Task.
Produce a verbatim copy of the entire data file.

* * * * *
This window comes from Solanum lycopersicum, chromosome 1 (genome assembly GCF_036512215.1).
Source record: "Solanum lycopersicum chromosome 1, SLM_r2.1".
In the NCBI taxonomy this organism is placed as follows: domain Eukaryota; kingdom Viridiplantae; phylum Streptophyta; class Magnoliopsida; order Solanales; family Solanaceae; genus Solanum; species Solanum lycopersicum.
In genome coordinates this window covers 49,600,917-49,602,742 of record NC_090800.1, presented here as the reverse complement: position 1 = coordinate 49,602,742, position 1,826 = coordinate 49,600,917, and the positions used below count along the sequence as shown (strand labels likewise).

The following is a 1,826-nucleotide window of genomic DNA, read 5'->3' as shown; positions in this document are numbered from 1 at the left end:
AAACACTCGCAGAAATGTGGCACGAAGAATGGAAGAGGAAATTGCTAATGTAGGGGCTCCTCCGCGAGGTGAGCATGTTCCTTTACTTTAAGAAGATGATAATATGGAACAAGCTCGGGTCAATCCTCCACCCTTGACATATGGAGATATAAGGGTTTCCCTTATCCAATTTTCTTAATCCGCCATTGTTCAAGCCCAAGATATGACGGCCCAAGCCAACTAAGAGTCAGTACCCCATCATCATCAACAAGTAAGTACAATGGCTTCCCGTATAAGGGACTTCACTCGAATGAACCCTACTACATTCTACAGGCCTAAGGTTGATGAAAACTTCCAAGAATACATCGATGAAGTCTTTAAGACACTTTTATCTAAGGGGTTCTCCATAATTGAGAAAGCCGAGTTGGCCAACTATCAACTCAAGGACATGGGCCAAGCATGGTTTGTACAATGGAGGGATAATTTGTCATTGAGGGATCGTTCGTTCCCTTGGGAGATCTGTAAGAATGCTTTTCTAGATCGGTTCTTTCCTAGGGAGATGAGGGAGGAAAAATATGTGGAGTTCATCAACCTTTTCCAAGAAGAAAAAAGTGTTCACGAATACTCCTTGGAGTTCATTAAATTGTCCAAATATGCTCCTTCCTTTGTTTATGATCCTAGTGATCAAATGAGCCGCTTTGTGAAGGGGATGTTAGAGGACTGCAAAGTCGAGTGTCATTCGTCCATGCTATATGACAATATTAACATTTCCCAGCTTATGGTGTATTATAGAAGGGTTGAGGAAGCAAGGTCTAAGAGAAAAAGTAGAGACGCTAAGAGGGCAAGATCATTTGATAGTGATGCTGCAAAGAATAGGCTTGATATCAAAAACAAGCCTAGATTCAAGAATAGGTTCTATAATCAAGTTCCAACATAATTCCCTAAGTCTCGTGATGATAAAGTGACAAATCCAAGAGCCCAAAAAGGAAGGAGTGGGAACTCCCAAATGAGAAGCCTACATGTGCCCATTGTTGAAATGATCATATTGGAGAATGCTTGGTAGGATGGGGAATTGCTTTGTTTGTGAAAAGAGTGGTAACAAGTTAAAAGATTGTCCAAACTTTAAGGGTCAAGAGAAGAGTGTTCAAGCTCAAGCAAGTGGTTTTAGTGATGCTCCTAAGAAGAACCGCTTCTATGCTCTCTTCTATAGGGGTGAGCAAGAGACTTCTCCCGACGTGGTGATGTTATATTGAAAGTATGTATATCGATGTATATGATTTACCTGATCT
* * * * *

This window comes from Solanum lycopersicum, chromosome 1 (genome assembly GCF_036512215.1).
Source record: "Solanum lycopersicum chromosome 1, SLM_r2.1".
In the NCBI taxonomy this organism is placed as follows: domain Eukaryota; kingdom Viridiplantae; phylum Streptophyta; class Magnoliopsida; order Solanales; family Solanaceae; genus Solanum; species Solanum lycopersicum.
In genome coordinates this window covers 49,600,917-49,602,742 of record NC_090800.1, presented here as the reverse complement: position 1 = coordinate 49,602,742, position 1,826 = coordinate 49,600,917, and the positions used below count along the sequence as shown (strand labels likewise).

The following is a 1,826-nucleotide window of genomic DNA, read 5'->3' as shown; positions in this document are numbered from 1 at the left end:
AAACACTCGCAGAAATGTGGCACGAAGAATGGAAGAGGAAATTGCTAATGTAGGGGCTCCTCCGCGAGGTGAGCATGTTCCTTTACTTTAAGAAGATGATAATATGGAACAAGCTCGGGTCAATCCTCCACCCTTGACATATGGAGATATAAGGGTTTCCCTTATCCAATTTTCTTAATCCGCCATTGTTCAAGCCCAAGATATGACGGCCCAAGCCAACTAAGAGTCAGTACCCCATCATCATCAACAAGTAAGTACAATGGCTTCCCGTATAAGGGACTTCACTCGAATGAACCCTACTACATTCTACAGGCCTAAGGTTGATGAAAACTTCCAAGAATACATCGATGAAGTCTTTAAGACACTTTTATCTAAGGGGTTCTCCATAATTGAGAAAGCCGAGTTGGCCAACTATCAACTCAAGGACATGGGCCAAGCATGGTTTGTACAATGGAGGGATAATTTGTCATTGAGGGATCGTTCGTTCCCTTGGGAGATCTGTAAGAATGCTTTTCTAGATCGGTTCTTTCCTAGGGAGATGAGGGAGGAAAAATATGTGGAGTTCATCAACCTTTTCCAAGAAGAAAAAAGTGTTCACGAATACTCCTTGGAGTTCATTAAATTGTCCAAATATGCTCCTTCCTTTGTTTATGATCCTAGTGATCAAATGAGCCGCTTTGTGAAGGGGATGTTAGAGGACTGCAAAGTCGAGTGTCATTCGTCCATGCTATATGACAATATTAACATTTCCCAGCTTATGGTGTATTATAGAAGGGTTGAGGAAGCAAGGTCTAAGAGAAAAAGTAGAGACGCTAAGAGGGCAAGATCATTTGATAGTGATGCTGCAAAGAATAGGCTTGATATCAAAAACAAGCCTAGATTCAAGAATAGGTTCTATAATCAAGTTCCAACATAATTCCCTAAGTCTCGTGATGATAAAGTGACAAATCCAAGAGCCCAAAAAGGAAGGAGTGGGAACTCCCAAATGAGAAGCCTACATGTGCCCATTGTTGAAATGATCATATTGGAGAATGCTTGGTAGGATGGGGAATTGCTTTGTTTGTGAAAAGAGTGGTAACAAGTTAAAAGATTGTCCAAACTTTAAGGGTCAAGAGAAGAGTGTTCAAGCTCAAGCAAGTGGTTTTAGTGATGCTCCTAAGAAGAACCGCTTCTATGCTCTCTTCTATAGGGGTGAGCAAGAGACTTCTCCCGACGTGGTGATGTTATATTGAAAGTATGTATATCGATGTATATGATTTACCTGATCT